Jinky Furious about Baghdad Campaign to Kill City's Stray Dogs
This is where our tax dollars are going. We are assisting a dog-killing government with billions of dollars. Isn't it bad enough that they want to kill each other? They have to shoot at us too?
I just want to make something really clear here. When there is a natural disaster like an earthquake anywhere in the world, who gets sent in to find survivors? DOGS, that's who.
Did you know that the US Army trains dogs for our military? For duty? Military dogs, American dogs are deployed in Iraq and getting shot at every day. Let me tell you a secret: they don't retire with benefits.
A few dogs have gotten lucky, like that Lava guy, who was befriended by a kind soldier in Iraq. But believe it or not, the US Army has got some dumb-ass rules about being nice to Baghdad dogs. It's not allowed.
Today, after looking at this creepy news story in the New York Times (below), I send my stinkiest farty wind in the direction of Baghdad. I am calling on all ex pound dogs, pound dogs, frou frou pet store dogs, all dogs, to send a giant, gas fart-bomb to Iraq today. It won't kill the dogs, only the bums who are killing us.
Here's the story from the NY Times, below. Read it and cry.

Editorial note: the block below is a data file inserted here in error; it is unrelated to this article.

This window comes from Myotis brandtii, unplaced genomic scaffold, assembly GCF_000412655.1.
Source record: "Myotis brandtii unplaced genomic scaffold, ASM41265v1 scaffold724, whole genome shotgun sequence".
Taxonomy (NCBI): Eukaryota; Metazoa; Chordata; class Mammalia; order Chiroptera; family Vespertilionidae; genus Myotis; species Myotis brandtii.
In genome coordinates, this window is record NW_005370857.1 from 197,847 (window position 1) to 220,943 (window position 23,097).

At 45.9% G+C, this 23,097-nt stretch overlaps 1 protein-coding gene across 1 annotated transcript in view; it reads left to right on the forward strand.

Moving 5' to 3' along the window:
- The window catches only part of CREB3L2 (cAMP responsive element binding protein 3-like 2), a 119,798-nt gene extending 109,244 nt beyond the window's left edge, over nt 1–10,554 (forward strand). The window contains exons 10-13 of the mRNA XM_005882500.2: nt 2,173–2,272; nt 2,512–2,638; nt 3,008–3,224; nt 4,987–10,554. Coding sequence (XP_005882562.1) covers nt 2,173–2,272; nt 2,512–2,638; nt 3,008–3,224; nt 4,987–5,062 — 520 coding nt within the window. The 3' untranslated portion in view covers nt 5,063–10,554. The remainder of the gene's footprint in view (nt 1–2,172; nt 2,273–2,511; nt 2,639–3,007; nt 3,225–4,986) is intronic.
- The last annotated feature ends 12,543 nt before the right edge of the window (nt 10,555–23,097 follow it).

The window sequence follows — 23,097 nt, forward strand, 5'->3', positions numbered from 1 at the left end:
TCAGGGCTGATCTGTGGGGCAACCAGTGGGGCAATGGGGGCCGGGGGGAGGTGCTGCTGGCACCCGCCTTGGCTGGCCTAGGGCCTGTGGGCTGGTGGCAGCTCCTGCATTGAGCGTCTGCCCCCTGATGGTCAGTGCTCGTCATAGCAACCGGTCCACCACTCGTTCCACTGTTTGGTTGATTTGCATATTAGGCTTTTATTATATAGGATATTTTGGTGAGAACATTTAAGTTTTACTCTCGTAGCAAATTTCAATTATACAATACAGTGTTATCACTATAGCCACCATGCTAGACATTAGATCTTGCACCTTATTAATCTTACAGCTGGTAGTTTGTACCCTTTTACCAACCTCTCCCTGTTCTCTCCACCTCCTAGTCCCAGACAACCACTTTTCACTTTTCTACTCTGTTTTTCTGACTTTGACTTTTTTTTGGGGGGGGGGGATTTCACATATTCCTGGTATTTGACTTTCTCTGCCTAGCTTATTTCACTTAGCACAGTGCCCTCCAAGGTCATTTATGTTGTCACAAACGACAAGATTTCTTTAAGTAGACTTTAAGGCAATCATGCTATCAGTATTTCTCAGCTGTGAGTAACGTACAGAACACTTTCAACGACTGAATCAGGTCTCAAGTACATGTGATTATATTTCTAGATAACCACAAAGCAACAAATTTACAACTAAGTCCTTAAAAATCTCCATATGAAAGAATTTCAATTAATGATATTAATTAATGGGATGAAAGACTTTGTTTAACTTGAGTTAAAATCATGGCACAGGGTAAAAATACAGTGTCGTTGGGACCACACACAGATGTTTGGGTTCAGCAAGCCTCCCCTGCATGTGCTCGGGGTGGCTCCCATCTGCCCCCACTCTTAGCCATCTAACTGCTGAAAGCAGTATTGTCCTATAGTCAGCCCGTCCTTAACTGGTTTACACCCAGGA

By THE ASSOCIATED PRESS
Published: November 23, 2008
Filed at 10:33 a.m. ET
BAGHDAD (AP) -- Baghdad authorities killed more than 200 stray dogs on Sunday, the opening day of a campaign to cull dog packs roaming the capital that was prompted by a spate of fatal attacks on residents.
Three teams of veterinarians and police officers used poisoned meat and rifles to kill the animals, said Dr. Hassan Chaloub, an official at the veterinary hospital supervising the effort. He said the capital has no dog shelters.
The campaign started Sunday in western Baghdad and will move to the eastern half of the city early next year.
Thirteen people died in August alone in the capital after being attacked by dogs, according to Baghdad's provincial council, which is overseeing the campaign.
People in some neighborhoods have been too frightened to go outside when the dogs are present.
''For many days, people, including me, could not go to work in the morning because of these dogs,'' said Jinan Abdul-Amir, who lives in the Sadiyah neighborhood in southwest Baghdad. ''I came here today to the veterinary hospital to file a complaint.''
Under Saddam Hussein, authorities killed stray dogs in the capital almost every year, but the practice ended with his ouster in 2003. Since then, local officials estimate, the number of strays in Baghdad has grown to more than a thousand.